Table 4 outlines some of the important medical causes of depressive symptoms, including those related to treatment side effects.[6] In these cases, the patient would be considered to have a mood disorder secondary to a general medical condition. Treatment would involve first attempting to correct the medical cause; however, in many cases, it may also be necessary to utilize psychotropic interventions such as antidepressants.

Pain—The most common cause of depressed mood in cancer patients is uncontrolled pain. It is also something feared by many patients as they approach death. A commitment on the part of the physician to always work with the patient to control their pain, even if it cannot be completely eliminated, often leads to relief of anxiety for patients. The proper treatment of pain can help to alleviate depressive symptoms.

Metabolic and Endocrine Abnormalities—Calcium, potassium, and sodium imbalances, as well as thyroid dysfunction and vitamin deficiencies, have all been associated with depression. They are part of the routine screening suggested by mental health providers as part of a work-up to rule out medical causes of depression. Cushing's syndrome, hyperparathyroidism, and adrenal insufficiency have also been associated with depression. There is some evidence that depression has occurred with greater frequency and severity in patients with pancreatic cancer, although the mechanism is not well understood.

Some interesting new studies are examining inflammatory cytokines such as tumor necrosis factor-alpha, interleukin (IL)-1, and IL-6. The inflammatory cytokines may play a role in the development of depression, specifically in relation to the physical symptoms such as fatigue and sleep and appetite changes.[8]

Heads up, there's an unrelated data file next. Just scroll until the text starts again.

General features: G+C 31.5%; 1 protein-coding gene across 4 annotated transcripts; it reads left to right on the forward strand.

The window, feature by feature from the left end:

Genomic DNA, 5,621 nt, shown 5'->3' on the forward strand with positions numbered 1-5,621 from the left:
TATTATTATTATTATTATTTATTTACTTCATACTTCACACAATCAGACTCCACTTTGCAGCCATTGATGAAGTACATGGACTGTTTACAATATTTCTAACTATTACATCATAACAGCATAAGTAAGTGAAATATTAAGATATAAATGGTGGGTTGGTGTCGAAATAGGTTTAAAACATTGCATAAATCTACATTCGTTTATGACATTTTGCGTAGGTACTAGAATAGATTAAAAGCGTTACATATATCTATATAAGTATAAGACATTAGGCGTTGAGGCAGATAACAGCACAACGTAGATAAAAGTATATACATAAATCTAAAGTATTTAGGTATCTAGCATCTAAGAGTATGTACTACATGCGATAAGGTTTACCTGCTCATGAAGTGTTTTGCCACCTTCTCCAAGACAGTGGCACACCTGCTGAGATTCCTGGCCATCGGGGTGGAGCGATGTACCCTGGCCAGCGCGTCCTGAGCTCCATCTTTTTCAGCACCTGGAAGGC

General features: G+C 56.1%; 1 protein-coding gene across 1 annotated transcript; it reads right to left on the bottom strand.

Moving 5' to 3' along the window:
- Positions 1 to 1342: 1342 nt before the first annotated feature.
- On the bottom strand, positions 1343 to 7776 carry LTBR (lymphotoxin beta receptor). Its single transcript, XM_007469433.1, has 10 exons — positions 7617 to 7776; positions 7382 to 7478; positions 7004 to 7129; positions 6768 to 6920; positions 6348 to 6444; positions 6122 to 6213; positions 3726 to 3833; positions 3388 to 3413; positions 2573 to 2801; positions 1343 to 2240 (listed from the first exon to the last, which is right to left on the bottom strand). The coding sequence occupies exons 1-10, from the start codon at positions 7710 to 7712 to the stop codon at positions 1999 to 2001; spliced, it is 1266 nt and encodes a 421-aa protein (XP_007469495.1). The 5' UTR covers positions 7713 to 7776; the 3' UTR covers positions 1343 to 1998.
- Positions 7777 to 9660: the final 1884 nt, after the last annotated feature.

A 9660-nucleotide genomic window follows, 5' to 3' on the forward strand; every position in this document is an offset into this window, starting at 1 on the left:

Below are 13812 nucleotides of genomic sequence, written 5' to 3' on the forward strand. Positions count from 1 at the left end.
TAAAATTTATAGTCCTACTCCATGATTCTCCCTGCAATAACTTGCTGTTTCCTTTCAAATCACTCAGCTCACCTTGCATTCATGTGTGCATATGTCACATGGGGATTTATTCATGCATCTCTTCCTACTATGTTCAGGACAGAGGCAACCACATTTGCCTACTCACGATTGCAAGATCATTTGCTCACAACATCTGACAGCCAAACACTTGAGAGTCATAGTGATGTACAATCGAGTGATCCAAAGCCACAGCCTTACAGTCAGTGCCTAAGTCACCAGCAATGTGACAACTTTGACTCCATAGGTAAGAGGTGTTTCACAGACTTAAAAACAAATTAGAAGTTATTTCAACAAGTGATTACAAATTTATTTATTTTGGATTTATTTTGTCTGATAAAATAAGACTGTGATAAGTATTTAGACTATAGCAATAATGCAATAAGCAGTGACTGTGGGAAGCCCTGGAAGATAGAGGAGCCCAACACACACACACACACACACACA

Neurologic Abnormalities—Primary brain tumors and brain metastases can produce a variety of symptoms.Right-sided and frontal lesions are particularly associated with mood symptoms.

Cancer Treatments—Many of the medications used to treat cancer patients can cause depressive symptoms. Particularly common are steroids, such as prednisone and dexamethasone, which are sometimes used as antiemetics prior to chemotherapy agents. Steroids have been known to cause euphoria, irritability, and depression as well as delirium and psychosis. Interferon and IL-2 are also associated with causing depressive symptoms.

Chemotherapy agents are known to have many side effects. However, the few agents listed in Table 4 are the ones that have been linked with depressive symptoms. Often stopping the causative agent or reducing the dose can alleviate the depressive symptoms. In cases where there is no alternative, antidepressant therapy may be needed. There is some evidence to show that prophylaxis against depression in these treatment circumstances may be helpful. A study by Musselman found that giving the antidepressant paroxetine prophylactically to patients with melanoma receiving interferon-alpha significantly lowered the incidence of depression when compared to placebo.[9]

Delirium—Patients who have delirium can present with psychomotor slowing, decreased concentration, crying, and depressed mood. However, a delirious patient will have a generally characteristic rapid onset in addition to a fluctuating course with varying levels of arousal. Delirious patients may also experience visual hallucinations, which are uncommon in depression.